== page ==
I delved deep into my own past over the weekend.
I won’t go into graphic detail, but was asked to write a letter to some students at my former high school. The reasons and the ideas are not worth repeating, I don’t suppose, except that I had to work very hard to pull the little, minute details needed to write an intelligent and inspirational letter. Unfortunately, the successive years I’ve endured have purged many of the memories that I hadn’t really thought I’d need again.
But like so many of my thought here, a friend asked me what it was like thinking back to being the age my own daughter is now. What did I think?
The reality is, it didn’t bother me as much as I guess it should have.
There are a couple reasons for this: first, I can look back on those days now with a legitimate amount of fondness. At the time I was – to quote a classic rock song – an angry young man. I felt misunderstood. I felt I didn’t fit in with the norm. I wanted to break out, not feel stifled. Yet through all that I kept close ties to home and my family. I also could very well have closed off some very good people who very truly made an impact on my life.
I was lucky, though, that I met a woman in college who basically looked at me and said “so what?!” So what if you feel that way, it’s your life. And by the way . . . are you really that way, or are you just being closed-minded? What’s stopping you from being the person you want to be, certainly not other people . . . the only person preventing you from doing that is you. Get some confidence, for God’s sake. That’s what it was, too, a lack of confidence…in myself and the abilities I already knew I had.
It’s like lifting a curtain from in front of you. I was married to her for eighteen years until she passed. She helped me to see that I had a great foundation, something that really shouldn’t weigh my mind like I’d been letting it do.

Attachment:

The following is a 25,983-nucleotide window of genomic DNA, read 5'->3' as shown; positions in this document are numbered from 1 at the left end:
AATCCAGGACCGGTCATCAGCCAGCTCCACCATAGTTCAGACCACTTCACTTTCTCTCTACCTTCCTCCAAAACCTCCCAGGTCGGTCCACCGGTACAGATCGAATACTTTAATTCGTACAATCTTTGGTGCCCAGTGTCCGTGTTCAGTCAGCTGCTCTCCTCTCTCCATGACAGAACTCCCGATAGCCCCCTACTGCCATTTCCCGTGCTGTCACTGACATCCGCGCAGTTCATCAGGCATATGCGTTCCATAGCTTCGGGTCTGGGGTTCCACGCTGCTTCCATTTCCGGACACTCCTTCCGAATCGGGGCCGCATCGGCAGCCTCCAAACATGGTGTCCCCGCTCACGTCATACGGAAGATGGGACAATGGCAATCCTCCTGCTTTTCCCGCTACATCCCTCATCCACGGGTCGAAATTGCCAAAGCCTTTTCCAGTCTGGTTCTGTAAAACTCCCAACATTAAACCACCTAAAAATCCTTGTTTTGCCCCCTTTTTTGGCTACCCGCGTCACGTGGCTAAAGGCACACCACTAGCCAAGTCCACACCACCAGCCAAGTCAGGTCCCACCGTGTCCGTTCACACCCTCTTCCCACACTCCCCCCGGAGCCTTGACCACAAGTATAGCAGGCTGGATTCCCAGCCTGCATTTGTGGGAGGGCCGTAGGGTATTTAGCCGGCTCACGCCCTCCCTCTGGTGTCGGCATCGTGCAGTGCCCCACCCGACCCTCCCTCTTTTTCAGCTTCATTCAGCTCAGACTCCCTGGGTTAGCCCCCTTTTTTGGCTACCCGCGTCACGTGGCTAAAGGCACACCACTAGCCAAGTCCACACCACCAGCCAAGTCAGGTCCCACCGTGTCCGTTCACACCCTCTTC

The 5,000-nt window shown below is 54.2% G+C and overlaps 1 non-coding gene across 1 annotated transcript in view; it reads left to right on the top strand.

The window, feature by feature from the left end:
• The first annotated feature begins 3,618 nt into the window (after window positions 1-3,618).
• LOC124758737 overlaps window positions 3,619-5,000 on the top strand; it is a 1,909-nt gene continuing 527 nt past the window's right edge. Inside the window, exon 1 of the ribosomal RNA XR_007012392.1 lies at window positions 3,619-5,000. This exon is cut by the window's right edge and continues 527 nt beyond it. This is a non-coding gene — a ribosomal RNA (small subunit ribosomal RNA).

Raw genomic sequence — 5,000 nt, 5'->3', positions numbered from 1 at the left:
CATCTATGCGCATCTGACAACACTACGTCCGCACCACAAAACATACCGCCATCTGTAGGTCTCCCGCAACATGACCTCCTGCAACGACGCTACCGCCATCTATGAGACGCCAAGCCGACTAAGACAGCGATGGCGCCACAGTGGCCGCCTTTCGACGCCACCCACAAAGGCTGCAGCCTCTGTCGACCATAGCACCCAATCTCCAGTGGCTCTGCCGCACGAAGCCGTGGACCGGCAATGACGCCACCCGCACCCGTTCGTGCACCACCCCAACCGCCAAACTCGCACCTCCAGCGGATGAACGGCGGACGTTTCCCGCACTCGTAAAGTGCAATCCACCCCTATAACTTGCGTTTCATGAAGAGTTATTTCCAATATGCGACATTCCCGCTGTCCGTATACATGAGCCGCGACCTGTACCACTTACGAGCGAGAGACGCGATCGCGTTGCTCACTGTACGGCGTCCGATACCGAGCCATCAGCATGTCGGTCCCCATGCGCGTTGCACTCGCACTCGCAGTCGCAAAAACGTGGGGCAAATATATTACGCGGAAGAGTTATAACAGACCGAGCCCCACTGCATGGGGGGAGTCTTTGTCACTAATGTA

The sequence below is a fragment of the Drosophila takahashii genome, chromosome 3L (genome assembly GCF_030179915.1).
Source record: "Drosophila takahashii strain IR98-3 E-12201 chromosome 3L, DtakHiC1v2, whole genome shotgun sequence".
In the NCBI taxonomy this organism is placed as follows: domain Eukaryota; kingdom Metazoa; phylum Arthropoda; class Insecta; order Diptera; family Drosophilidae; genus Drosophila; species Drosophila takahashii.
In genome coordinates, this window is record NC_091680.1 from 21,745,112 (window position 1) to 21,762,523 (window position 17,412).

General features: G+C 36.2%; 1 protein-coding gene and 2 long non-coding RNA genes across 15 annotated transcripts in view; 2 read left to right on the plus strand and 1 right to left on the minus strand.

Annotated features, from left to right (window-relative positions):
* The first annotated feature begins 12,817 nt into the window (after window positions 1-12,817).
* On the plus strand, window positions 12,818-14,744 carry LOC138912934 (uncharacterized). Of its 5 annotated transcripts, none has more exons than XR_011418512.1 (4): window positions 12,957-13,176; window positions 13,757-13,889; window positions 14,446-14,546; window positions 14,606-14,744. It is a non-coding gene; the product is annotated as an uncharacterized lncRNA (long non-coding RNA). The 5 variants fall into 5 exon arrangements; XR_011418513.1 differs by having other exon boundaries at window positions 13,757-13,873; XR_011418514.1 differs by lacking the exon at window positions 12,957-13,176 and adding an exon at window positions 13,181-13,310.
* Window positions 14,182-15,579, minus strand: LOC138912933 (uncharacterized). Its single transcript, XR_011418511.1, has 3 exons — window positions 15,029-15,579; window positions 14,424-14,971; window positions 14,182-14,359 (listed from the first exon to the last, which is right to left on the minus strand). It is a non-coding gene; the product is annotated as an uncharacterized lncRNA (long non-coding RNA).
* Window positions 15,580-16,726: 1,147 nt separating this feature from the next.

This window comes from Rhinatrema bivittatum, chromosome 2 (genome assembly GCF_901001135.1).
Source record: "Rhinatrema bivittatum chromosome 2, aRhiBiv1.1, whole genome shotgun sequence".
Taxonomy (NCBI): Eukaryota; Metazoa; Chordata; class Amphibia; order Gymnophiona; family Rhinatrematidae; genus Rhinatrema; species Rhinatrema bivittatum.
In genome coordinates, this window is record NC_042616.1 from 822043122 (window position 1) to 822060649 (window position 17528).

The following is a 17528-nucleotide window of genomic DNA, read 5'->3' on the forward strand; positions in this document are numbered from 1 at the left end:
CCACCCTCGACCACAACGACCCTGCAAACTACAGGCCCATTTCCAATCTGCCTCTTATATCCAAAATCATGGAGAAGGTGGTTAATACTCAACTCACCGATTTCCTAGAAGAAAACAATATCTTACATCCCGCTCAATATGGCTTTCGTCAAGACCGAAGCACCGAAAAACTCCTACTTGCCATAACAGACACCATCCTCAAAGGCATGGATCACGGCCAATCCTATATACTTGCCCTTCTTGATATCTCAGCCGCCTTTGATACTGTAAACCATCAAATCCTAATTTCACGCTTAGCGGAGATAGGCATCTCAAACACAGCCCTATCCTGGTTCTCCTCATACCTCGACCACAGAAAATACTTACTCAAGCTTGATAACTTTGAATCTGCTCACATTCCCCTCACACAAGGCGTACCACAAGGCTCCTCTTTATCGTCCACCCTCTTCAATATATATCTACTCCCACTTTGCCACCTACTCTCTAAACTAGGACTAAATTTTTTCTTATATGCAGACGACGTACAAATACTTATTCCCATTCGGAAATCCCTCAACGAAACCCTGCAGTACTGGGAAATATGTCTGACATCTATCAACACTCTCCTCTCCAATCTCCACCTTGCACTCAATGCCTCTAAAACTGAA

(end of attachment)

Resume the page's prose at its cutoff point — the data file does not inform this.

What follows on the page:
And by the way, take a look at what those high school years propelled me toward: I became a journalist. I’ve seen amazing things. I have met presidents. . . world leaders . . . I saw the Pentagon with the gaping hole left by terrorists; I uncovered a loophole in the FDA’s regulations; I found pieces of the Space Shuttle Columbia that fell to the ground after it crashed; I climbed a waterfall in Jamaica; I repelled down a cliff to get to a story in Arizona; I met BB King; I met Kenny Burrell; I’ve been to Afghanistan and seen wounded soldiers rescued. I also started my own band, opened for and got stiffed by Foghat; played multiple music festivals; I recorded two CD’s and one of them is still selling copies on iTunes. All those things are possible because I propelled myself to greater heights. I wasn’t stifled by my youth, I was encouraged by it. I just needed to understand that.
But back to my initial thoughts . . . so what is my thought about having been that age and my daughter at that age now? I’m proud. I can look back at those years and actually see that those years propelled me to where I am. Sure, I’m the only parent in my household now, but I am strong, solid, and knowledgeable enough to handle that. My daughter doesn’t have that chip on her shoulder, she’s a smart, funny, quirky and talented kid. She knows it. We all – the five of us in this house – faced adversity. Now we walk another road.
But I can look at what I did and see my daughter doing better. Isn’t that the path we all want? She’s going off – with my encouragement – to do her passion in life. Each of my kids have different talents, but I make sure they are confident in those talents. I was encouraged but for whatever reason I never thought I had the strength to handle it all.
I faced a tragedy. So did my kids. But we are not defined by tragedy. We build on our lives looking back at that experience. I lost my wife . . . but I have gotten closer to others in the successive 20 months since. I’ve walked my own road and done things differently that I did the last 18. That’s okay.
I look at my kids and see them making their own paths as well. It’s interesting to see my own past and think about what I might have thought my life was going to be.
No, my life’s not what I thought it would be at this point. But in many, many ways . . . it’s been much better.